e-testing Blog

Top Failed Websites of 2013 Show Importance of Software Testing Services

Failure ButtonThe Internet today is mature technology. Companies are expected to release fully functional and intuitive websites that provide the features users have come to expect. Unfortunately, even in this day-and-age, high-profile IT failures occur. These failures come with bad publicity and often come at a high cost as the original development fee balloons into added expenses for troubleshooting or rebuilding the site from scratch.

In 2013, there were a lot of examples of high-profile sites that were big failures. These web disasters point to the need for software testing services before your release so you can avoid bad press and a bad user experience.  Software testing should be performed throughout the development process because the more bad code that is written, the harder it will be to identify the issues that prevent the site from achieving optimum functionality. Software testing consultants can provide the service your developers need so you don’t end up on the next list of top failed websites.

Top Failed Websites of 2013

The top failed websites of 2013 include:

  • Healthcare.gov

Just days before the launch of this healthcare marketplace in the United States, President Barack Obama was promising a user-friendly experience that would make buying health insurance as simple as buying a TV on Amazon. Unfortunately, the website suffered from serious technological setbacks, crashing multiple times within the first weeks of its launch.

Although Healthcare.gov used an Agile approach, reports indicate that end-to-end testing was not performed before its release and that the organization moved ahead with coding to reach its go-live mandate without getting the answers to key questions. This resulted in code full of filler texts, critical JavaScript errors and a host of other issues that continue to plague the back end of the site even as a tech surge made significant improvements to the site’s front-end.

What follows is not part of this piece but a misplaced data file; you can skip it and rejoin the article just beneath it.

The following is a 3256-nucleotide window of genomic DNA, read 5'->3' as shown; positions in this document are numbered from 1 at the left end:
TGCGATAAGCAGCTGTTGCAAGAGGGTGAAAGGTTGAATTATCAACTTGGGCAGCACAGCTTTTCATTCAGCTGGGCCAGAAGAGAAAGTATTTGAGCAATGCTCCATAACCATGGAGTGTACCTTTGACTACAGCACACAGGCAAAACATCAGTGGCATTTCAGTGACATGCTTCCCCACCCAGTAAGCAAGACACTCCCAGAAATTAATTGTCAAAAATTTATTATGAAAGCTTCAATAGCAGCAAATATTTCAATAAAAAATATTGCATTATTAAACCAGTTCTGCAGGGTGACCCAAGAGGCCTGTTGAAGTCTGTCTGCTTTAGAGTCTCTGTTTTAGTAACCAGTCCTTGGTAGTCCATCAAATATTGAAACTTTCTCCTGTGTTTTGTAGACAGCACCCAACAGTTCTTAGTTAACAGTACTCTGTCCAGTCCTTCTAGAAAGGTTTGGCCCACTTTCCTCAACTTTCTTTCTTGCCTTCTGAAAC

• NatWest Bank

NatWest Bank suffered its fourth major online service failure within 18 months as customers reported an inability to access online accounts and subsequently pay bills or transfer money. NatWest’s online services were disrupted following a cyberattack that sent a sudden surge of traffic to the bank’s website. This denial of service attack took advantage of security vulnerabilities which could have been identified using an appropriate testing tool, yet group chief executive Ross McEwan admitted that a failure had been made to ‘”invest properly in its systems”.

  • CONNECT

Back to the States with ‘CONNECT’ which launched on October 15 at a cost of $63 million to the Florida government.  The purpose of the site was to process claims for unemployment recipients living in the area. Unfortunately, the site has been addled with technical glitches since its launch.  This site failure has real consequences as it prevents people from getting the benefits that they need while they are out of work.

  • Cokechase.com

Coca Cola spent big money to purchase a Super Bowl ad, and encouraged users to vote for the ending of their commercial. Unfortunately, overloaded servers resulted in an average load time of 62 seconds (longer than the commercial) and the site only had 92 percent uptime for the night. The ad was a big failure, and the situation was especially bad because Coke’s website had previously crashed during the 2012 Super Bowl too!

 

Avoid a High-Profile Website Failure

These site failures were just some of many that occurred in 2013. Don’t sour your users on your product or service because of a bad website – do your testing from the start with the help of specialist software consultants to ensure your site performs under pressure. Visit etesting.com today to learn more about how our professionals can help your company.

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